The changing Saudi banking landscape

While Western banks saw their valuations drop substantially during the first 18 months of the COVID pandemic — and have yet to recover — the declines among Saudi banks have been smaller and their valuations are now closer to, if not above, their pre-pandemic levels. Identifying the drivers of this seemingly contradictory trend helps us better understand the shifts within the Saudi banking sector and the growing impacts of policies related to Vision 2030, the country’s long-term economic development and diversification program.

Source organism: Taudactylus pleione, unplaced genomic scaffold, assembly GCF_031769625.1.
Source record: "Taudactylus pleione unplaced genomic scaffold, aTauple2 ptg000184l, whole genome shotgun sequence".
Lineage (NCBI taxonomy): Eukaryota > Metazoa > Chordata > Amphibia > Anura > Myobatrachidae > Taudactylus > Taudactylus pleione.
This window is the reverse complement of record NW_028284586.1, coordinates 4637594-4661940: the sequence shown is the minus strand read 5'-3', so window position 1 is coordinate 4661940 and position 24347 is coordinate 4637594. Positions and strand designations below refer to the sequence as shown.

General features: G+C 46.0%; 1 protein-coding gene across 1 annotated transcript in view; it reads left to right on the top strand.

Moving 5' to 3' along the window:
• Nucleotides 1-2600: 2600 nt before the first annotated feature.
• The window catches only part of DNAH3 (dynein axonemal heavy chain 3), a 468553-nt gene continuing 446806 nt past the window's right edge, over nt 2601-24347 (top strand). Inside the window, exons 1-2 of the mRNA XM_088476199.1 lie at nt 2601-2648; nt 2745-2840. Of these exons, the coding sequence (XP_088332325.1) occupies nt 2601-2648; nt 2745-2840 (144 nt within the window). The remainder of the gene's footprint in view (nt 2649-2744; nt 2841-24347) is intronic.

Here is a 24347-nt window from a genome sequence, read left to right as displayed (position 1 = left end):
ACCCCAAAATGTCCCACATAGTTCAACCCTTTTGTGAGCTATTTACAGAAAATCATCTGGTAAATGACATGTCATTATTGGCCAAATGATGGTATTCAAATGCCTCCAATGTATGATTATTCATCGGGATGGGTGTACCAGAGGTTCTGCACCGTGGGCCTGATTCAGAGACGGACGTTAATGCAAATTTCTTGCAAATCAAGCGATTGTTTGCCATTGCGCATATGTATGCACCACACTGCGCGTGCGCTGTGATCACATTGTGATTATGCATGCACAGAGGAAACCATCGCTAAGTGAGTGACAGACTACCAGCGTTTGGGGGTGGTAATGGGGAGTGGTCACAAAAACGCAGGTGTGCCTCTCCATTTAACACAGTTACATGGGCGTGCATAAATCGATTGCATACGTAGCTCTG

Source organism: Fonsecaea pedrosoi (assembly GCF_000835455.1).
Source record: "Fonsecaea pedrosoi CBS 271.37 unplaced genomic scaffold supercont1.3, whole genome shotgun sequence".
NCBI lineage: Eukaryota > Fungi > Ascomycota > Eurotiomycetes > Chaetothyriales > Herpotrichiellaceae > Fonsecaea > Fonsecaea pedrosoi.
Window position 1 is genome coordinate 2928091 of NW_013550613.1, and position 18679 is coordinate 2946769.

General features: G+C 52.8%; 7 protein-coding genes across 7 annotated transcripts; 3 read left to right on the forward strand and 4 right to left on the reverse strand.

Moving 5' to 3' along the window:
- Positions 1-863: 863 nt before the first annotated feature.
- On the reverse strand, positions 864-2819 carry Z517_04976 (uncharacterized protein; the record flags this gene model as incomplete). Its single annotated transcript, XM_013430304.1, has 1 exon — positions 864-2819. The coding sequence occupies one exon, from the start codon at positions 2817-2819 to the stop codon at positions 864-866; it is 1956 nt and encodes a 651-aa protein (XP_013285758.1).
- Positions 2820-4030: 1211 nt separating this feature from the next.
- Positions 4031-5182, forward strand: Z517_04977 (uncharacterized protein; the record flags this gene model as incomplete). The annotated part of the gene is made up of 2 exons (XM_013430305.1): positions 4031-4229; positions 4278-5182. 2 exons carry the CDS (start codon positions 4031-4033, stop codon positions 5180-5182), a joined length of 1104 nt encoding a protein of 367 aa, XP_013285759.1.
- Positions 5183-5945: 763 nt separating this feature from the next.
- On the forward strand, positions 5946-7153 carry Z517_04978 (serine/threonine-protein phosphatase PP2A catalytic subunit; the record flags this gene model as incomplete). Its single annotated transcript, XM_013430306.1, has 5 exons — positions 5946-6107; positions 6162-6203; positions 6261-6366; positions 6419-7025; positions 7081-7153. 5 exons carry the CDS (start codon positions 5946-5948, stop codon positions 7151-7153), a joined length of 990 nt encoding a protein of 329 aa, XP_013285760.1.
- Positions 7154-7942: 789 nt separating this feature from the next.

In 2020 NCB, Saudi Arabia’s largest bank, had its most profitable year to date, achieving a net operating revenue of SAR21.5 billion ($5.3 billion). This was driven by a 99% increase in the bank’s residential finance portfolio, resulting in a net increase in income of 7% in its retail banking operation. This was surpassed by the bank’s treasury operation, which saw a 20% rise in net income, driven by the issuance of Saudi government sukuks — sharia-compliant bonds. Similar trends can be seen throughout the Saudi banking sector, where the main areas of growth have been residential mortgages, increased corporate lending, and lending to the state, in descending order of importance. Al-Rajhi Bank saw mortgages rise by 90% in 2020, while Saudi Investment Bank emphasized the importance of a reduction in tax from 15% to 5% for retail property buyers to spur housing demand. Numbers from the Saudi Central Bank (SAMA) show that residential mortgage finance (houses, apartments, and land) contracts have increased by a factor of 17 since 2016. This extraordinary growth is fuelled by initiatives from the Ministry of Housing and the Real Estate Development Fund (REDF), which are at the tip of the spear of Crown Prince Mohammed bin Salman’s ambitious goal of ensuring 70% homeownership by 2030.